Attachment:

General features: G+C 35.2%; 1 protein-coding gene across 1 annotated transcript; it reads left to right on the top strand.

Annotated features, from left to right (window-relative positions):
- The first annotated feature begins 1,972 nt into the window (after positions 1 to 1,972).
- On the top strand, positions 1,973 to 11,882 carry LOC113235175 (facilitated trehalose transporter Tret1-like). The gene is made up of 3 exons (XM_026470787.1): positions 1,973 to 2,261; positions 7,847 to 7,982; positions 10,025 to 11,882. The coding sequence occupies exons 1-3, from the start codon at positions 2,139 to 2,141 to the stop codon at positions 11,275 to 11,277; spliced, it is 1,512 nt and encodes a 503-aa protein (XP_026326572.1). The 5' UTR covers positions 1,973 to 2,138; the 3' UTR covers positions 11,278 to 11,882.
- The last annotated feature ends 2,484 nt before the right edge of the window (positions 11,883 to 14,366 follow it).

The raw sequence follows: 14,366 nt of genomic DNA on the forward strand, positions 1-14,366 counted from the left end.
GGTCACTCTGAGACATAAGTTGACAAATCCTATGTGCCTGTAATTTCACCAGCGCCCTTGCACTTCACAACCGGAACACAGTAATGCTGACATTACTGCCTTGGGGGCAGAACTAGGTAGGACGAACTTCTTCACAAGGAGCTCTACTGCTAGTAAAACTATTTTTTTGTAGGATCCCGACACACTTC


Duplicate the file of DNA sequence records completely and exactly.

General features: G+C 35.2%; 1 protein-coding gene across 1 annotated transcript; it reads left to right on the top strand.

Annotated features, from left to right (window-relative positions):
- The first annotated feature begins 1,972 nt into the window (after positions 1 to 1,972).
- On the top strand, positions 1,973 to 11,882 carry LOC113235175 (facilitated trehalose transporter Tret1-like). The gene is made up of 3 exons (XM_026470787.1): positions 1,973 to 2,261; positions 7,847 to 7,982; positions 10,025 to 11,882. The coding sequence occupies exons 1-3, from the start codon at positions 2,139 to 2,141 to the stop codon at positions 11,275 to 11,277; spliced, it is 1,512 nt and encodes a 503-aa protein (XP_026326572.1). The 5' UTR covers positions 1,973 to 2,138; the 3' UTR covers positions 11,278 to 11,882.
- The last annotated feature ends 2,484 nt before the right edge of the window (positions 11,883 to 14,366 follow it).

The raw sequence follows: 14,366 nt of genomic DNA on the forward strand, positions 1-14,366 counted from the left end.
GGTCACTCTGAGACATAAGTTGACAAATCCTATGTGCCTGTAATTTCACCAGCGCCCTTGCACTTCACAACCGGAACACAGTAATGCTGACATTACTGCCTTGGGGGCAGAACTAGGTAGGACGAACTTCTTCACAAGGAGCTCTACTGCTAGTAAAACTATTTTTTTGTAGGATCCCGACACACTTC